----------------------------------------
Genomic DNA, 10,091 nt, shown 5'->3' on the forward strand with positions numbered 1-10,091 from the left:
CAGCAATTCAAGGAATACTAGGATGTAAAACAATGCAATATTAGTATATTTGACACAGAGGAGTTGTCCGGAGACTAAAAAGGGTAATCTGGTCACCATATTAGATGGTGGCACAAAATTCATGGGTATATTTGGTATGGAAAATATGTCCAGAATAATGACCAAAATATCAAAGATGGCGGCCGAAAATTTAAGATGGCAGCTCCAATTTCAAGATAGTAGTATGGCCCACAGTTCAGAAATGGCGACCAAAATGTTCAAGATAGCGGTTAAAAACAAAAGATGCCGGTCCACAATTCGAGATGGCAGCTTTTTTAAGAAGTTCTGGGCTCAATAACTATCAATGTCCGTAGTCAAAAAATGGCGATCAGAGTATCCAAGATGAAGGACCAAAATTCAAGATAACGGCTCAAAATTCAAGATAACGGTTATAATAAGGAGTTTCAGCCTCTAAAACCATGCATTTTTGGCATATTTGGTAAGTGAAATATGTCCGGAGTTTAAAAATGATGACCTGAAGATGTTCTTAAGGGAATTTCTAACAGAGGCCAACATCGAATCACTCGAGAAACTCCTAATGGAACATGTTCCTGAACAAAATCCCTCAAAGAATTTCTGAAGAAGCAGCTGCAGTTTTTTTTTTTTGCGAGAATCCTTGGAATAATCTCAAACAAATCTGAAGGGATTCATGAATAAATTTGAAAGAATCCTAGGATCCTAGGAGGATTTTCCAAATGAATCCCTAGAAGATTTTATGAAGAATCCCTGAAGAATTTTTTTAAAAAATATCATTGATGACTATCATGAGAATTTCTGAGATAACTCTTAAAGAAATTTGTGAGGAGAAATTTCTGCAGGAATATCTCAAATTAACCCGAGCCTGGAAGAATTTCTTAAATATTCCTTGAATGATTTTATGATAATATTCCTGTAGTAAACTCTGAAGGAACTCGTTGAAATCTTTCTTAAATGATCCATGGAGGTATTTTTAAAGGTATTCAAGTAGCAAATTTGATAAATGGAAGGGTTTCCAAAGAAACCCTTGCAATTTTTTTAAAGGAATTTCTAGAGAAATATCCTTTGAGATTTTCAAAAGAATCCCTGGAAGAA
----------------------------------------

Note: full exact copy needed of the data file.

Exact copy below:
Genomic DNA, 10,091 nt, shown 5'->3' on the forward strand with positions numbered 1-10,091 from the left:
CAGCAATTCAAGGAATACTAGGATGTAAAACAATGCAATATTAGTATATTTGACACAGAGGAGTTGTCCGGAGACTAAAAAGGGTAATCTGGTCACCATATTAGATGGTGGCACAAAATTCATGGGTATATTTGGTATGGAAAATATGTCCAGAATAATGACCAAAATATCAAAGATGGCGGCCGAAAATTTAAGATGGCAGCTCCAATTTCAAGATAGTAGTATGGCCCACAGTTCAGAAATGGCGACCAAAATGTTCAAGATAGCGGTTAAAAACAAAAGATGCCGGTCCACAATTCGAGATGGCAGCTTTTTTAAGAAGTTCTGGGCTCAATAACTATCAATGTCCGTAGTCAAAAAATGGCGATCAGAGTATCCAAGATGAAGGACCAAAATTCAAGATAACGGCTCAAAATTCAAGATAACGGTTATAATAAGGAGTTTCAGCCTCTAAAACCATGCATTTTTGGCATATTTGGTAAGTGAAATATGTCCGGAGTTTAAAAATGATGACCTGAAGATGTTCTTAAGGGAATTTCTAACAGAGGCCAACATCGAATCACTCGAGAAACTCCTAATGGAACATGTTCCTGAACAAAATCCCTCAAAGAATTTCTGAAGAAGCAGCTGCAGTTTTTTTTTTTTGCGAGAATCCTTGGAATAATCTCAAACAAATCTGAAGGGATTCATGAATAAATTTGAAAGAATCCTAGGATCCTAGGAGGATTTTCCAAATGAATCCCTAGAAGATTTTATGAAGAATCCCTGAAGAATTTTTTTAAAAAATATCATTGATGACTATCATGAGAATTTCTGAGATAACTCTTAAAGAAATTTGTGAGGAGAAATTTCTGCAGGAATATCTCAAATTAACCCGAGCCTGGAAGAATTTCTTAAATATTCCTTGAATGATTTTATGATAATATTCCTGTAGTAAACTCTGAAGGAACTCGTTGAAATCTTTCTTAAATGATCCATGGAGGTATTTTTAAAGGTATTCAAGTAGCAAATTTGATAAATGGAAGGGTTTCCAAAGAAACCCTTGCAATTTTTTTAAAGGAATTTCTAGAGAAATATCCTTTGAGATTTTCAAAAGAATCCCTGGAAGAA